The spectacle of watching spirted competition is an entertainment draw that attracts tens of millions of Americans to huge stadiums every year. Whether it’s football, baseball, basketball, hockey or one of dozens of other sporting events, there’s something primal and special about going out to a venue and cheering your lungs sore for your favorite team. Some of these sporting events are so popular that the venues required to house them must be humongous, sprawling structures that tower hundreds of feet in the air. Some stadiums, like the Indianapolis Motor Speedway, the world’s biggest sports stadium, can accommodate more than 200,000 fans.
Many of these stadiums must stretch their seating sections high up into the air, and certain sections of the stadium will always pose a risk for serious falls, such as falling over the side of a railing from a high-up seating section, or down a steep stairwell. Now take into consideration that nearly every major professional sports stadium in the United States serves alcoholic beverages to their patrons, and the potential for disaster certainly increases. There are incidents, seemingly every year, of fans falling from great heights and receiving serious injuries, or worse, actually dying from the incident.
Simply factor in the amount of people present at these events, the possibility of liquids being spilled in dangerous areas, the physical necessity of stadiums being tall structures, and the presence of alcohol, and it isn’t hard to imagine a situation where an injury can occur.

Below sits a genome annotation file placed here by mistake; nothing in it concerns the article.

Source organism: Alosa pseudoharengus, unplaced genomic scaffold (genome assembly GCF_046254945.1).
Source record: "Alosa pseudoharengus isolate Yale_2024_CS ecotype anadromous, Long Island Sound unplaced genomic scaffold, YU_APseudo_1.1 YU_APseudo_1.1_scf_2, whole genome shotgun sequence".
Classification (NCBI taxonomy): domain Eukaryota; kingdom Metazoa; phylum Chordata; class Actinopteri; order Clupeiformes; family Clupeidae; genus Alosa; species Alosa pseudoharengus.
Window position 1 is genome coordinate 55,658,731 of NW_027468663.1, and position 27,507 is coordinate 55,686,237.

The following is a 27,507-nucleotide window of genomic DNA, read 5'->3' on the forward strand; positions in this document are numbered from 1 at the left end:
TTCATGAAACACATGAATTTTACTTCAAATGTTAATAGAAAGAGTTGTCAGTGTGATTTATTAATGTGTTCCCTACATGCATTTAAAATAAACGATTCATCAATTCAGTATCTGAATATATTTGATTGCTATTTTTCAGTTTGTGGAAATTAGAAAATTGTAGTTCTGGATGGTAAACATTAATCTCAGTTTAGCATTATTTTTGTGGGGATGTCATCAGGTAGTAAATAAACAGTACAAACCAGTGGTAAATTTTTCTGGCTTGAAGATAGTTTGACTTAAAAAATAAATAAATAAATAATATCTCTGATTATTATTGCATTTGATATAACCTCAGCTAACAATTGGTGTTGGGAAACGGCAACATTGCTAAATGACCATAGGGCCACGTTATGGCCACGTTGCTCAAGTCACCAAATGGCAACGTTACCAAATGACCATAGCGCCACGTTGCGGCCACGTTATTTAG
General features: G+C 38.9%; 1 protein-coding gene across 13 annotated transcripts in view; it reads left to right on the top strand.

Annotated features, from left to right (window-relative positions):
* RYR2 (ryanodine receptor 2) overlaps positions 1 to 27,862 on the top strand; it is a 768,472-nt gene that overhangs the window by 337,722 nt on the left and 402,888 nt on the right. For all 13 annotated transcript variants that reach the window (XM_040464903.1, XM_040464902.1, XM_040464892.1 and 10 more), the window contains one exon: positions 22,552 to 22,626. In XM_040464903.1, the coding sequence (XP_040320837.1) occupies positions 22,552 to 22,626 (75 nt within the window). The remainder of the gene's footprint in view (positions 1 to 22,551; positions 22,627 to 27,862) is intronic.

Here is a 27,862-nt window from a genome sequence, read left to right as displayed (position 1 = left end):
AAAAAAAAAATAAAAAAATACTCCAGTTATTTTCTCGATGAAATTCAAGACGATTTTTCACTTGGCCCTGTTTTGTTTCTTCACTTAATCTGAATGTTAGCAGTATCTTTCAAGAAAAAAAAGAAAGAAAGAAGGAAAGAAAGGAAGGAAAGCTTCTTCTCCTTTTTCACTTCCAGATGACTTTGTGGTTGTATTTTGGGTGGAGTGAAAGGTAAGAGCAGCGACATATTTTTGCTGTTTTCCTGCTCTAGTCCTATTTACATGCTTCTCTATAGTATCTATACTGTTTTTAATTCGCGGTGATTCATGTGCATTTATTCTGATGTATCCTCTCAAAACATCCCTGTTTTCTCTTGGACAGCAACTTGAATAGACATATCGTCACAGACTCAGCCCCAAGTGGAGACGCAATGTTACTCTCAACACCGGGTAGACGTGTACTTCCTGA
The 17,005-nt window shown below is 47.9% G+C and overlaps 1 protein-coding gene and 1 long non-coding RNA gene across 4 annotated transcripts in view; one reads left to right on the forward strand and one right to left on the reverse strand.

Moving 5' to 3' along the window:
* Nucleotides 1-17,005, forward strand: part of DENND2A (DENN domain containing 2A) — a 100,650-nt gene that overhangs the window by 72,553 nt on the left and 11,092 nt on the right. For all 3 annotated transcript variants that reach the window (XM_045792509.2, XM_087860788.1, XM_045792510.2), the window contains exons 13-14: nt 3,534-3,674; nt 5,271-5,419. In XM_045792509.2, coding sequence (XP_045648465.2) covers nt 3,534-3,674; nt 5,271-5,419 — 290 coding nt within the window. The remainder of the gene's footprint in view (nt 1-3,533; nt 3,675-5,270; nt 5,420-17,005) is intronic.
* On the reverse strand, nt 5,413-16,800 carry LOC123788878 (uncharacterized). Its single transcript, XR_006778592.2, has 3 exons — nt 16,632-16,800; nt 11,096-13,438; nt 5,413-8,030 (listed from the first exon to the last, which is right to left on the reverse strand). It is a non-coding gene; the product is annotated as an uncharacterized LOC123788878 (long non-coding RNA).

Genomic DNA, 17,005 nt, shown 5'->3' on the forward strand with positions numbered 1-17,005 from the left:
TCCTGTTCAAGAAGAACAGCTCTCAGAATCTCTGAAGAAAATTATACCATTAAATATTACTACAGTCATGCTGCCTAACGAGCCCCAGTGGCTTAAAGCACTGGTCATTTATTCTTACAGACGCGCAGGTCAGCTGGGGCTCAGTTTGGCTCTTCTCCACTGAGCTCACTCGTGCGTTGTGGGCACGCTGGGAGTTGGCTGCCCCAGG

When is the stadium liable?
As with most other personal injury cases, to win a case that alleges your injury was caused by the direct result of the stadium owner or operator, you must prove that the owner or operator was negligent in their responsibility to reasonably protect you against the injury. For example, if you simply trip over your shoelaces and fall down a flight of stairs, the stadium is not liable, since this was simply an accident that they could not control or foresee. However, if you slipped and fell down those stairs because there was a water spill that they failed to clean up in a reasonable amount of time, you may have a legitimate personal injury case.
What if I’m injured by the sporting event itself?
If you get nailed by a foul ball in baseball, or a basketball player runs uncontrollably out of bounds and lands directly in your lap, these types of events are most likely not something that you can pursue legal action over. Sports venues place disclaimers on each ticket that outlines the potential risk of injury from action occurring during the event, and by purchasing and using the ticket, you agree to those terms. However, in some cases, if the stadium did not take proper precautions – such as utilizing a big enough ball screen to prevent harm from fast foul balls in areas that are likely to produce them – there may be potential for a successful case. A woman sued the Red Sox in 2015 after such an occurrence.
Let us find out if you have a case
The only way to truly know for certain if you have a good personal injury case as the result of being injured at a sporting event is to contact a legal professional and go over the details of your injury. At Altman & Altman LLP, we have over 40 years of experience litigating a wide range of personal injury cases, and have the knowledge to pursue your case in an appropriate and effective manner. We do not collect any payment unless you are successful in your claim. Call us for a free consultation today at 617-492-3000 or toll-free at 800-481-6199. We are available 24/7.